Regarding your concern about being in a “blast zone,” our office does not define or utilize the phrase “blast zone.” We do use the term Consultation Zone, which is a term used by the federal government and operators to distinguish an area of 1000 feet (in Chester County) on either side of an existing transmission pipeline where coordination between local officials, landowners, and operators are encouraged to consult with each other before land developments are planned for these areas. The US Department of Transportation (which houses the Pipeline and Hazardous Materials Safety Administration’s Office of Pipeline Safety) sponsored a planning effort known as “Pipelines and Informed Planning Alliance” (2010,) which identified the phrase Consultation Zone. They define it as an area extending from each side of a transmission pipeline to describe when a property developer/owner, who is planning a new development in the vicinity of an existing transmission pipeline, should initiate a dialogue with the operator. (see https://primis.phmsa.dot.gov/…/pipa-report-final-20101117.p…) These zones are a recommended practice and not something that is required.
As another person pointed out to me:
…the Blast Zone is something different. PHMSA calls it the “Buffer Zone” but sorry, we and our loved ones are not buffers.
If Adelphia [and others] end up being like Mariner East, at a 1000 ft you will be within the Blast Zone.
Whether Buffer Zone, Consultation Zone, or Blast Zone….they are all scary bad zones to me, o.k.?
Well now, apparently I will have skin in the game? That now I can join all of the other Chester County and Delaware County residents worrying about pipelines?
Fabulous. Worry is such a good look on people, right? (Dripping sarcasm, can you feel it?)
What started me like Alice down the proverbial pipeline rabbit hole this week is something I saw posted on Charlestown’s website:
You see, in neighboring East Whiteland Township where I live, the township doesn’t have much out there yet on the pipelines. All I found (easily – I say easily because perhaps information is hidden deep down in website ) was the Adelphia Gateway letter from January, which I had already seen. Here it is:
A lot of townships now have stand alone pages with pipeline information. Like East Goshen, Uwchlan, and Upper Uwchlan, for example. (CLICK HERE and CLICK HERE and CLICK HERE) All townships with any pipelines should have these informational pages in my opinion.
I will note that when I sent my email to Chester County Planning about pipelines in my particular neighborhood, while the planning commission was kind and replied to me, only ONE pipeline company gave me the courtesy of a reply acknowledging my outreach. Ryan Lumbridge from Enbridge. He offered up his phone number if I need to speak with him. I will call him but I am most concerned with Adelphia Gateway and Interstate Energy. And apparently since now a couple of days has passed without even a simple acknowledgement of contact, Adelphia Gateway and Interstate Energy don’t seem to think they need to communicate with residents.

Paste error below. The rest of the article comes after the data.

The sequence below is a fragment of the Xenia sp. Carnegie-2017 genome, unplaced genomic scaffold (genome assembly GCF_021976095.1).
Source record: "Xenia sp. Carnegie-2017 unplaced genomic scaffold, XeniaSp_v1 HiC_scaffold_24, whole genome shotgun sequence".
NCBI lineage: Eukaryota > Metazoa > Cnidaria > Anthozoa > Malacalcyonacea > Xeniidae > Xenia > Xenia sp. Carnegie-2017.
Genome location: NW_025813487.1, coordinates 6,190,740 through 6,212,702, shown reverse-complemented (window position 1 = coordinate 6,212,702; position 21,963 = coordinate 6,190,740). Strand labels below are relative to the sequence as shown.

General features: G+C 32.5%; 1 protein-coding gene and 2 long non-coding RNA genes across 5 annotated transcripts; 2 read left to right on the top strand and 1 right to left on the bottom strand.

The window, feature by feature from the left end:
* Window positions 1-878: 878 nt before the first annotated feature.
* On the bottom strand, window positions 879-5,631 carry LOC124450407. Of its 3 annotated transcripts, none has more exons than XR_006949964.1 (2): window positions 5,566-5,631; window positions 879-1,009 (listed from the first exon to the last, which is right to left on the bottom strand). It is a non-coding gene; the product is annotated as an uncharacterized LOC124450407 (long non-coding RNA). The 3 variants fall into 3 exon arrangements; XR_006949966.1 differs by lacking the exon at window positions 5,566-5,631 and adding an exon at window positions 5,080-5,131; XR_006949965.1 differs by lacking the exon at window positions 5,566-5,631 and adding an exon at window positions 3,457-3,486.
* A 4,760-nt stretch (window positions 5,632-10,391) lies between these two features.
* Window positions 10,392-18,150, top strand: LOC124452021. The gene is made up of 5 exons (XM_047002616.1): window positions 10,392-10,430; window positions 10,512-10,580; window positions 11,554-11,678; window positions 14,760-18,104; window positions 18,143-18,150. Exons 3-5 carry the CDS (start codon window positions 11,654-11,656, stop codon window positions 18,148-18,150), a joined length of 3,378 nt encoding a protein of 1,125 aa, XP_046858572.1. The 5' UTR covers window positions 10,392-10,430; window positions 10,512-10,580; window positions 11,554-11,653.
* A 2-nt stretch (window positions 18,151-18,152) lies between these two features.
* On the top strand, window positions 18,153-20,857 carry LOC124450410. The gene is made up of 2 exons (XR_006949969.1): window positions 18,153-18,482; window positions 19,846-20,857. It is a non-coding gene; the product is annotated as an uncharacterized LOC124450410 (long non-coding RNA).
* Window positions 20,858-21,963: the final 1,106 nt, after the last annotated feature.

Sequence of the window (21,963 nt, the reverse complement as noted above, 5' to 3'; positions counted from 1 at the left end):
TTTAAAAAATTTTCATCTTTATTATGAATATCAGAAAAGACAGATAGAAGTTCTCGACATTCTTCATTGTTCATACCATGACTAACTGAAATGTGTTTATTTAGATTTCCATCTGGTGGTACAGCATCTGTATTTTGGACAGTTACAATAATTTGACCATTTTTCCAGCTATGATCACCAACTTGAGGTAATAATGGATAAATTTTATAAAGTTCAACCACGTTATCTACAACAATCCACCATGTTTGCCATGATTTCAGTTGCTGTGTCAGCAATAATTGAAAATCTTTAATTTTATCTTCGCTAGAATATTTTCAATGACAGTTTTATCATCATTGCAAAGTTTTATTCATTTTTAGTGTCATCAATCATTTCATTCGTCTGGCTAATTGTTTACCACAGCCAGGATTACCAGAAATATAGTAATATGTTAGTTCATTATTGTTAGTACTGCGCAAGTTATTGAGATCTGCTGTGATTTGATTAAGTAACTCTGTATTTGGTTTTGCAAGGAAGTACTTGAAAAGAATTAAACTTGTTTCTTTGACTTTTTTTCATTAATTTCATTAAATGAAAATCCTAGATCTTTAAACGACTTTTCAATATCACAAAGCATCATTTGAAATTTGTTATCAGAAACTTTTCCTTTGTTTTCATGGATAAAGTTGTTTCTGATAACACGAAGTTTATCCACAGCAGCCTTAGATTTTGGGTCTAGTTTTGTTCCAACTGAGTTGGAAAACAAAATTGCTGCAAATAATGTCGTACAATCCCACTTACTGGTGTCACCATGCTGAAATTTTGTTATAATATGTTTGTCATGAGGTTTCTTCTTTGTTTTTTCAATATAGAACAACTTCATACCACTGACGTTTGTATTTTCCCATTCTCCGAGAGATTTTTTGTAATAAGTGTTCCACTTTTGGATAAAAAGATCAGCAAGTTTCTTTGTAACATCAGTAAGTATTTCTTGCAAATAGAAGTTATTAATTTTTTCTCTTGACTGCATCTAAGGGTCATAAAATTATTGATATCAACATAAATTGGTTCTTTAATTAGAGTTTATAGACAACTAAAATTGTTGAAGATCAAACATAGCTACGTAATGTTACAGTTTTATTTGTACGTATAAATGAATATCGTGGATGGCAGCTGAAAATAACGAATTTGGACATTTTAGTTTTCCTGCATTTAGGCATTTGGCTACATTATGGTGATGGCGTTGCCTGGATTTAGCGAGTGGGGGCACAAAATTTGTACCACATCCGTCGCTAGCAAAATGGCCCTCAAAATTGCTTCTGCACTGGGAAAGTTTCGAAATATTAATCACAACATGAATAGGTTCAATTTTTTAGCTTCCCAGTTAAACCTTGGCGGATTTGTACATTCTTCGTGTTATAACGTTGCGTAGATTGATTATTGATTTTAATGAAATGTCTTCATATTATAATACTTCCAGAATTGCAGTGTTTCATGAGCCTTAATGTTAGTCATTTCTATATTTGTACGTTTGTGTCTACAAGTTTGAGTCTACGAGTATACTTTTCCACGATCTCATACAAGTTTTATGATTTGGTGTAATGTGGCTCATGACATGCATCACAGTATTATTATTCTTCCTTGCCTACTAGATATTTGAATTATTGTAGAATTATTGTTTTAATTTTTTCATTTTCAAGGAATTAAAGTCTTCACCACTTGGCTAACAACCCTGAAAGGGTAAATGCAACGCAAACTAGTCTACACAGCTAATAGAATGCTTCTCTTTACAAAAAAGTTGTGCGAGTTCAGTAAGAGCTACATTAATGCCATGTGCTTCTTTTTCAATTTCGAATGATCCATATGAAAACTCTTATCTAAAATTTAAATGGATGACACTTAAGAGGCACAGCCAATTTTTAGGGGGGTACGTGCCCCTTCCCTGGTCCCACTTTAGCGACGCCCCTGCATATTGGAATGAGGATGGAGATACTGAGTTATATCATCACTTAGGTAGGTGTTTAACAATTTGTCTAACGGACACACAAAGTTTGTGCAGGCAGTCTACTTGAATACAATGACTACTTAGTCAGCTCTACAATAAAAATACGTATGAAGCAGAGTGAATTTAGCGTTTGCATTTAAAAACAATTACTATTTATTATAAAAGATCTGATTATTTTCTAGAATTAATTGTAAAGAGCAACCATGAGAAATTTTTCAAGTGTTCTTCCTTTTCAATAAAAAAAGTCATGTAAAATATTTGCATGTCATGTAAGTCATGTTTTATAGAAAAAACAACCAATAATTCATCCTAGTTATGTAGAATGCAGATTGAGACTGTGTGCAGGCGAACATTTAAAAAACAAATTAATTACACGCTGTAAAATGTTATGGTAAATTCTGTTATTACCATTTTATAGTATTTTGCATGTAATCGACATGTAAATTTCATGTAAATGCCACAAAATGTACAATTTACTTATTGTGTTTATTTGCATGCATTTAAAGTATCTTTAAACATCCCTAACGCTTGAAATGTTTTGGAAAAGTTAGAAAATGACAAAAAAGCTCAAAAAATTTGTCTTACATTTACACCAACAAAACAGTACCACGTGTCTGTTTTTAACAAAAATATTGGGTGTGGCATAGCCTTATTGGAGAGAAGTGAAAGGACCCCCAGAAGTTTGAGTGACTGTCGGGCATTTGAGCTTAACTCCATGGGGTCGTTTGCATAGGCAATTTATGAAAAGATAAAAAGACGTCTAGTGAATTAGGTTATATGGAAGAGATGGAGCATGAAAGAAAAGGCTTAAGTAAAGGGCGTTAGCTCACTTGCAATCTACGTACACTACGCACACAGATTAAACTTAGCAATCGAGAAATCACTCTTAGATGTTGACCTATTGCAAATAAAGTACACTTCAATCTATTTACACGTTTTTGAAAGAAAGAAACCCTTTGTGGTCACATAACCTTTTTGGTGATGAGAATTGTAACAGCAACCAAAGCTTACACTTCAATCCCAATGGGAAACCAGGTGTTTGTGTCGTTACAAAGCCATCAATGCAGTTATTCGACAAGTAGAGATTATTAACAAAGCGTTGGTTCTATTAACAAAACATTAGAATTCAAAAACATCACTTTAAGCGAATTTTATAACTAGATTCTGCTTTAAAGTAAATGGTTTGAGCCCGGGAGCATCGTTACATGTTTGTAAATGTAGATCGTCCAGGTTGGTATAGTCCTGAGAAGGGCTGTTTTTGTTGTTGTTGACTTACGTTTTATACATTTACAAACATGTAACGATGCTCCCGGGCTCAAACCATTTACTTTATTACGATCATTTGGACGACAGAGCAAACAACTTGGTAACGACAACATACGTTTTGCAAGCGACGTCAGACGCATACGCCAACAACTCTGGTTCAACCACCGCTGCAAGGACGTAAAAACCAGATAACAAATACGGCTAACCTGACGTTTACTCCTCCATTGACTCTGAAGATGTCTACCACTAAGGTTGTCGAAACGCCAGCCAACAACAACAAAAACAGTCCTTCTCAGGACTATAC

The pipeline companies need to communicate. To Interstate especially I say if you plan to maybe possibly or maybe definitely plan to do something 1,030 from the edge of our property, you can show a little interest. I am on a well, I have gardens, I have beautiful woods and more. I want to know exactly what Interstate is planning to do if they do it and when. I am sure I am but one of many emails they get, and I am trying to be calm and rational, except I have seen what is going on in neighboring municipalities with Sunoco, and well, I don’t want my neighborhood to have these problems.
I reiterate my objections to these pipelines which rape and pillage and destroy so they can ship their good overseas so other companies in Europe and elsewhere can do things like make more plastic. Our homes are our castles, our American dreams and it is heinous that American companies can just take our land (without even just compensation in my opinion) and trash it for their profit. And put us in danger.
We are also densely populated enough that what if with other pipeline companies wishing to be Sunoco-Mariner East II-Lite something blows up? Collapses? Ruins wells, breaks water mains? Causes sinkholes? Brings down property values? We as residents are NOT protected. Officials can’t say it won’t happen because all the media coverage and whatnot shows it HAS happened. Are we just to repeat the same darn patterns over and over from pipeline company to pipeline company and municipality to municipality???
I am sure pipeline companies want residents to just go quietly into the night. We can’t. Our lives and our homes and our properties are at stake. You can’t bully, harass, or threaten us into submission. We live here and like it or not, we have rights. We shouldn’t have to be pipeline guinea pigs should we?
And right or wrong, I feel like these pipeline companies, our sitting Governor Tom Wolf, and even municipalities at times want us as residents to know as little as possible.
Here is a round-up of some recent articles I found: